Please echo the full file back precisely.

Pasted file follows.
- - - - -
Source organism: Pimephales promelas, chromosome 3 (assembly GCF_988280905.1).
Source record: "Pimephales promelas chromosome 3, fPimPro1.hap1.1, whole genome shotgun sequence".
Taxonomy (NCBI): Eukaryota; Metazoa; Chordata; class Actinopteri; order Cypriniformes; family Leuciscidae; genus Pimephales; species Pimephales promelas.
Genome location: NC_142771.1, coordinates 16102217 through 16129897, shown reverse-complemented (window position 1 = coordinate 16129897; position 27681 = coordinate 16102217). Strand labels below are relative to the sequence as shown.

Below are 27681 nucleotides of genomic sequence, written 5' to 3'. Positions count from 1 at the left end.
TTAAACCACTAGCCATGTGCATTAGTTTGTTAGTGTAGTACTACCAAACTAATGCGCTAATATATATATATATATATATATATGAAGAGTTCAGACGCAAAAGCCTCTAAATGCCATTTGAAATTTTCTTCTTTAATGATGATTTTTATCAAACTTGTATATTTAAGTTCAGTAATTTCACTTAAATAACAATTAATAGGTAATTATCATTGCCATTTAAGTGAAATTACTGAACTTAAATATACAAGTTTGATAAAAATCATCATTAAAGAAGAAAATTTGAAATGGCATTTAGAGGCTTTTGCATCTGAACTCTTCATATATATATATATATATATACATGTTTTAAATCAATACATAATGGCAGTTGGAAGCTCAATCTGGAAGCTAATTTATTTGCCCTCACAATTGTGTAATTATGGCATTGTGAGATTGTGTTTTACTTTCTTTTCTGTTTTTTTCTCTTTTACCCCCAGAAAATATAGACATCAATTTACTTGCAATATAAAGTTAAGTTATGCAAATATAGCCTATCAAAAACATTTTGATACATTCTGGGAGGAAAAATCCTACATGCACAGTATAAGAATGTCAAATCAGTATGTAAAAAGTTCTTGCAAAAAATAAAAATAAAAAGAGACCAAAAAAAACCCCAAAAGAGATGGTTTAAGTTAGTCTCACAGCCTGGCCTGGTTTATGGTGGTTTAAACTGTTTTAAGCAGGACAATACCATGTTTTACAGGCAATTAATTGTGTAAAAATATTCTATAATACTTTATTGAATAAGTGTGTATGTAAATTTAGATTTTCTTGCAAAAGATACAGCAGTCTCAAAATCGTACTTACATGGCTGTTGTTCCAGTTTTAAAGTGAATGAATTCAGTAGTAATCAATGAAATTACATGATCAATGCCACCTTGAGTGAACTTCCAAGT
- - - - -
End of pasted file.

Source organism: Pimephales promelas, chromosome 3 (assembly GCF_988280905.1).
Source record: "Pimephales promelas chromosome 3, fPimPro1.hap1.1, whole genome shotgun sequence".
Taxonomy (NCBI): Eukaryota; Metazoa; Chordata; class Actinopteri; order Cypriniformes; family Leuciscidae; genus Pimephales; species Pimephales promelas.
Genome location: NC_142771.1, coordinates 16102217 through 16129897, shown reverse-complemented (window position 1 = coordinate 16129897; position 27681 = coordinate 16102217). Strand labels below are relative to the sequence as shown.

Below are 27681 nucleotides of genomic sequence, written 5' to 3'. Positions count from 1 at the left end.
TTAAACCACTAGCCATGTGCATTAGTTTGTTAGTGTAGTACTACCAAACTAATGCGCTAATATATATATATATATATATATATGAAGAGTTCAGACGCAAAAGCCTCTAAATGCCATTTGAAATTTTCTTCTTTAATGATGATTTTTATCAAACTTGTATATTTAAGTTCAGTAATTTCACTTAAATAACAATTAATAGGTAATTATCATTGCCATTTAAGTGAAATTACTGAACTTAAATATACAAGTTTGATAAAAATCATCATTAAAGAAGAAAATTTGAAATGGCATTTAGAGGCTTTTGCATCTGAACTCTTCATATATATATATATATATATACATGTTTTAAATCAATACATAATGGCAGTTGGAAGCTCAATCTGGAAGCTAATTTATTTGCCCTCACAATTGTGTAATTATGGCATTGTGAGATTGTGTTTTACTTTCTTTTCTGTTTTTTTCTCTTTTACCCCCAGAAAATATAGACATCAATTTACTTGCAATATAAAGTTAAGTTATGCAAATATAGCCTATCAAAAACATTTTGATACATTCTGGGAGGAAAAATCCTACATGCACAGTATAAGAATGTCAAATCAGTATGTAAAAAGTTCTTGCAAAAAATAAAAATAAAAAGAGACCAAAAAAAACCCCAAAAGAGATGGTTTAAGTTAGTCTCACAGCCTGGCCTGGTTTATGGTGGTTTAAACTGTTTTAAGCAGGACAATACCATGTTTTACAGGCAATTAATTGTGTAAAAATATTCTATAATACTTTATTGAATAAGTGTGTATGTAAATTTAGATTTTCTTGCAAAAGATACAGCAGTCTCAAAATCGTACTTACATGGCTGTTGTTCCAGTTTTAAAGTGAATGAATTCAGTAGTAATCAATGAAATTACATGATCAATGCCACCTTGAGTGAACTTCCAAGT